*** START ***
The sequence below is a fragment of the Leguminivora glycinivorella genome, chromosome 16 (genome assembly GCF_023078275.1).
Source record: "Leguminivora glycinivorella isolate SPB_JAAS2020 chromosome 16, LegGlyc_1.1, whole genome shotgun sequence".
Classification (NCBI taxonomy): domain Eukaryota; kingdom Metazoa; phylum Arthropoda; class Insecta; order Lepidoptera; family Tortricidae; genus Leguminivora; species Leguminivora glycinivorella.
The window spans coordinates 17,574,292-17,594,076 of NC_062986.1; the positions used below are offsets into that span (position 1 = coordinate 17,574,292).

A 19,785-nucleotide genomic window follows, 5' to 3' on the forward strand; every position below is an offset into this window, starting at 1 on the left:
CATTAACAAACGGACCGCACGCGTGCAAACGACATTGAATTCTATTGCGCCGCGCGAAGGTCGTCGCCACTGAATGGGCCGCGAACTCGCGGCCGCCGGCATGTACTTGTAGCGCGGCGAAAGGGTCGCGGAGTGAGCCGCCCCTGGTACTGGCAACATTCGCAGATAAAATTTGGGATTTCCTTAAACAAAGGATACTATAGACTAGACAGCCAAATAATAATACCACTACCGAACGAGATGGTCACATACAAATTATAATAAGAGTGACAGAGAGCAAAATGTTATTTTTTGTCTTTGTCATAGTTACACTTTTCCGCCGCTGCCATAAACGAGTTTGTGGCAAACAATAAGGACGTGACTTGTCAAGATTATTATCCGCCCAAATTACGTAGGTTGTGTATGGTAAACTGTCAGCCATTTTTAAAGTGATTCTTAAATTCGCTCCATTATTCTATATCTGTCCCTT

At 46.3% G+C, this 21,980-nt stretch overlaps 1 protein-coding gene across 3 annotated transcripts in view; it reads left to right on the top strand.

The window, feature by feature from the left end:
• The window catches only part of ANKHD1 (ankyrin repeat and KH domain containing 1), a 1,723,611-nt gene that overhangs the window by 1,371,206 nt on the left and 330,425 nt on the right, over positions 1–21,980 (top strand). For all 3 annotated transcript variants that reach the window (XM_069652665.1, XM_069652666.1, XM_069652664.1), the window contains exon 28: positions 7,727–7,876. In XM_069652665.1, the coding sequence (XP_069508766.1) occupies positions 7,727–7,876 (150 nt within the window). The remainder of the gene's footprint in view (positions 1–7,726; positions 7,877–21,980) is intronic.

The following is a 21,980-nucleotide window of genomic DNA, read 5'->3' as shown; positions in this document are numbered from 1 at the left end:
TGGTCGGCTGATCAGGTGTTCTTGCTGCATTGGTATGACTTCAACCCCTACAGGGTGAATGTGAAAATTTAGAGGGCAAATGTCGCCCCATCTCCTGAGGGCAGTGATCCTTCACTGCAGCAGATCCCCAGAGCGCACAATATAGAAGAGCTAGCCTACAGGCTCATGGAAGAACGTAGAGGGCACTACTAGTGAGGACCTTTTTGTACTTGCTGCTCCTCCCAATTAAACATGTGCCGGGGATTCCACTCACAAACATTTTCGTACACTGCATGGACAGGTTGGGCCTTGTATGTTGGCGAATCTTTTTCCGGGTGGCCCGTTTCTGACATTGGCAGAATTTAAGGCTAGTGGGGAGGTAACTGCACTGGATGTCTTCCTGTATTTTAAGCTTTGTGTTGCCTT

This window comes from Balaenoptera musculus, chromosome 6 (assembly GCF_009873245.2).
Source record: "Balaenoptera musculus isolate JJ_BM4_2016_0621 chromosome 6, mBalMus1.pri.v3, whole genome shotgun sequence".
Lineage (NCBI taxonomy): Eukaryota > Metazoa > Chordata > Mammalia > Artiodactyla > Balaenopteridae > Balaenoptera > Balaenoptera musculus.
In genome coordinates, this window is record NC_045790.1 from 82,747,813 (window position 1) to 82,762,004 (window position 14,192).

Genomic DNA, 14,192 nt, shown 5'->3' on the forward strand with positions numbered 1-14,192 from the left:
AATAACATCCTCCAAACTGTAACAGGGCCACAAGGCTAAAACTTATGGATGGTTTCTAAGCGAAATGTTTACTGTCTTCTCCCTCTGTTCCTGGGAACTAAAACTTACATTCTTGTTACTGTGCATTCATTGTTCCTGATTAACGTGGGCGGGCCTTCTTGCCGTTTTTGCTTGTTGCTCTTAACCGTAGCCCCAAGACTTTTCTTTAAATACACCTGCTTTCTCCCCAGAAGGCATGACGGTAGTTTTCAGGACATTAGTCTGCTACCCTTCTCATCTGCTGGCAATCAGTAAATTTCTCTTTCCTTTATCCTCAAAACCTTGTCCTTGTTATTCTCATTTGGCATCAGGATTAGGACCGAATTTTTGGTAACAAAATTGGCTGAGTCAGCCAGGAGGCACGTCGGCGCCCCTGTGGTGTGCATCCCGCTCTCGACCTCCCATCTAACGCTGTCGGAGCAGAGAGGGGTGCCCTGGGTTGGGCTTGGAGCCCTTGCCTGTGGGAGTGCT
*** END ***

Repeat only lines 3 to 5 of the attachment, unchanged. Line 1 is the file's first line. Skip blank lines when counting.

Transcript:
Classification (NCBI taxonomy): domain Eukaryota; kingdom Metazoa; phylum Arthropoda; class Insecta; order Lepidoptera; family Tortricidae; genus Leguminivora; species Leguminivora glycinivorella.
The window spans coordinates 17,574,292-17,594,076 of NC_062986.1; the positions used below are offsets into that span (position 1 = coordinate 17,574,292).

A 19,785-nucleotide genomic window follows, 5' to 3' on the forward strand; every position below is an offset into this window, starting at 1 on the left: